World War II

ONE FALSE STEP

First Lieutenant Kermit A. Tyler was the next man up on the squadron duty roster, so he resigned himself to spending the coming Sunday morning, 4 to 8 a.m., at the Aircraft Information Center at Fort Shafter on the Hawaiian island of Oahu. At 3 a.m. on that day, December 7, 1941, the 28-year-old fighter pilot drove south from his house on Oahu’s North Shore to Fort Shafter, listening to Hawaiian music on his car radio.

The Information Center was the hub of a cutting-edge system designed to warn of air attacks aimed at Hawaii. A half-dozen radar stations were located throughout Oahu, the site of several military bases including the naval base at Pearl Harbor. The radar operators’ job was to detect approaching planes and report unusual contacts to the center. Center personnel would evaluate the information and determine if the aircraft might be hostile, in which case they would scramble pursuit planes to intercept them.

The idea was sound, but the system was not yet a smooth-running operation. Pilots were randomly sent to man the center, serving as little more than warm bodies. Tyler, for example, had no training in radar—and no idea what he was supposed to do at the center. A few days earlier, he had asked his superior, Major Kenneth P. Bergquist, about his role. Bergquist only suggested that if a plane crashed, Tyler could help with the rescue operation. Even the center’s location was makeshift: a room above a warehouse, pending construction of a permanent home.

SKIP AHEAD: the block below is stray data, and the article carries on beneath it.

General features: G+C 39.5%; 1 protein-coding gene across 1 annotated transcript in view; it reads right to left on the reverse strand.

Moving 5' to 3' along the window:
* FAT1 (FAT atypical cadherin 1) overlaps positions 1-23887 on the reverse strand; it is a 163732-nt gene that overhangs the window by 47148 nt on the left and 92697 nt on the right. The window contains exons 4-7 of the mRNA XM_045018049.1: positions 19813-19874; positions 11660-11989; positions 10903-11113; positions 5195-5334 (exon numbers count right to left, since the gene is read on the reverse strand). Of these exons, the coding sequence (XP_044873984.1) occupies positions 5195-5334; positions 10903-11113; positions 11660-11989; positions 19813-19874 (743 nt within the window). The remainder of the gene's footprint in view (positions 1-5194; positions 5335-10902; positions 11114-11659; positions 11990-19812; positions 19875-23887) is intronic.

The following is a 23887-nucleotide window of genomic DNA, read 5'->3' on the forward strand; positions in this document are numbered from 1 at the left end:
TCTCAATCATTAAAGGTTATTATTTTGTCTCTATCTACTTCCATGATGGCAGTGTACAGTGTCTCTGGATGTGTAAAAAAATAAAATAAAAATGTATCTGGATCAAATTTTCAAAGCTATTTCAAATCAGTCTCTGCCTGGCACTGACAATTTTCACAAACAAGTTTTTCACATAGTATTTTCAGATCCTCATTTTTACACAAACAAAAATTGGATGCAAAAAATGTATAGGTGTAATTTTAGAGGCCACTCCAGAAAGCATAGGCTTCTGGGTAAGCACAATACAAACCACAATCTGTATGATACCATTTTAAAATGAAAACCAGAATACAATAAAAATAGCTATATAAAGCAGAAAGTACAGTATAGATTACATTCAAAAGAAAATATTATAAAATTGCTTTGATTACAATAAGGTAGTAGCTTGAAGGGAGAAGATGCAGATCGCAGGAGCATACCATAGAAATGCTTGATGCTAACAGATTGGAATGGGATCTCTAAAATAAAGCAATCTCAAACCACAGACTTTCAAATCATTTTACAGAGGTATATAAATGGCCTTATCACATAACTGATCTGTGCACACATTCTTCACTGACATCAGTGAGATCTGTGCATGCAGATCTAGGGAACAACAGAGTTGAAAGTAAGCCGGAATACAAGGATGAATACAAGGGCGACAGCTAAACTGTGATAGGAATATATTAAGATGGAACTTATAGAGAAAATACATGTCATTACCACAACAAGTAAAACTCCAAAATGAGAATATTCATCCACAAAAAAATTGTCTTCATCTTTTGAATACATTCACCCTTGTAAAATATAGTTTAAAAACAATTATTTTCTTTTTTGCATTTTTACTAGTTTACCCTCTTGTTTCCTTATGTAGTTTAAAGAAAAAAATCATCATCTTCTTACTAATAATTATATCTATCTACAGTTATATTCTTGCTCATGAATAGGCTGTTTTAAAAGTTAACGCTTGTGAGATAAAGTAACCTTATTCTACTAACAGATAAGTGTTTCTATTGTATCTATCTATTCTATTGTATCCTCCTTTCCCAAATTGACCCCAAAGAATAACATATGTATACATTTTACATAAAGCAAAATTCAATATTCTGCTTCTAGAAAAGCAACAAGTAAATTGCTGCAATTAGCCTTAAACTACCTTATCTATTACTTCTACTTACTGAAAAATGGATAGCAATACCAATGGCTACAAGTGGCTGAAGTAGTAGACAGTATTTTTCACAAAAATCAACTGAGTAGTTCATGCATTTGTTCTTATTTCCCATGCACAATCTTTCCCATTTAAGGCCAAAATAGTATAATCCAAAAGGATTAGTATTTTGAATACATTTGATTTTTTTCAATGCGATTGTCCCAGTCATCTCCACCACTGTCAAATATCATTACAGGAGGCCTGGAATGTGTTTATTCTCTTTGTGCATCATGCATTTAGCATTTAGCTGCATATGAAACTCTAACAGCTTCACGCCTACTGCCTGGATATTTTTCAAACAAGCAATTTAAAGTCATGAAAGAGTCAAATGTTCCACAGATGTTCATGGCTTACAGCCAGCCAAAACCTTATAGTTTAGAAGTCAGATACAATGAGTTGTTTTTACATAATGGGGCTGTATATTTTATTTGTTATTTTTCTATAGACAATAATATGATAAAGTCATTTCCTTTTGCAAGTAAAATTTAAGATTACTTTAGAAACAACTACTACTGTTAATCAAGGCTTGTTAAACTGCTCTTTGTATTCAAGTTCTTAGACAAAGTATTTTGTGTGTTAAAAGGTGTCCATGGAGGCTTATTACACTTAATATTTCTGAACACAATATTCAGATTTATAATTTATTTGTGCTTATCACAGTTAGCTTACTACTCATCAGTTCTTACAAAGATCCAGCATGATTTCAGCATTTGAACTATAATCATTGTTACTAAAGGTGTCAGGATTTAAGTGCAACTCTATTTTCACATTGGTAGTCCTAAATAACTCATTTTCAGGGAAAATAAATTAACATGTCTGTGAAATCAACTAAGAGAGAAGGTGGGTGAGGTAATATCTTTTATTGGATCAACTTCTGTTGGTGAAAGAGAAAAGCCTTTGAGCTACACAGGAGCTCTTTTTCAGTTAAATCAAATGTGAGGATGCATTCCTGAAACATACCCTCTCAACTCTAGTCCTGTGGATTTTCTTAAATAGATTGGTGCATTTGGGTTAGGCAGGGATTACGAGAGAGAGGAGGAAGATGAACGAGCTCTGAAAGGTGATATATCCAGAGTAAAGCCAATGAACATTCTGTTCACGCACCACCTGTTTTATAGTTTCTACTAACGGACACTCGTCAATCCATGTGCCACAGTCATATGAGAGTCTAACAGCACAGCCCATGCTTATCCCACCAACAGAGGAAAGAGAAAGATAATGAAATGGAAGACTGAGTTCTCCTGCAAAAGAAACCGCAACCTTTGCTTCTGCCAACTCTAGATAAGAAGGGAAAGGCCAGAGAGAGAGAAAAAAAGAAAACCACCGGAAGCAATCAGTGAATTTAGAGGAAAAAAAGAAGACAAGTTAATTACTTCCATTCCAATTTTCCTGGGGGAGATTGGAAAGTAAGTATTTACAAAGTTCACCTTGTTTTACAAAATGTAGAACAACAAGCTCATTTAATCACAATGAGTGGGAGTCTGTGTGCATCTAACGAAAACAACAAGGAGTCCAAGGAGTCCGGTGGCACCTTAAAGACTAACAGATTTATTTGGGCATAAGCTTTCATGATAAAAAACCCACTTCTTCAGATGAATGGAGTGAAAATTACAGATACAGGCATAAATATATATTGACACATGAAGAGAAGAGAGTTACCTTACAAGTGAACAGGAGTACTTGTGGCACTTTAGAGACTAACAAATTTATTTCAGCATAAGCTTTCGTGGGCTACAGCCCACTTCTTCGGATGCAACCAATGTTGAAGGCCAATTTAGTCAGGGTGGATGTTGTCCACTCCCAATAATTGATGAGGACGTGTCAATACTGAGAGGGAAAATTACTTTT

The first three hours of Tyler’s Sunday shift were uneventful, even boring. Only a skeleton staff was on duty. The officer whose job it was to identify approaching aircraft wasn’t scheduled to be there that morning, but it didn’t seem to matter because there were. But at 7:20 a.m., fate intervened to ensure the young pilot an unwelcome and enduring place in history, branded as the man who had a chance to thwart the Pearl Harbor attack—but didn’t.

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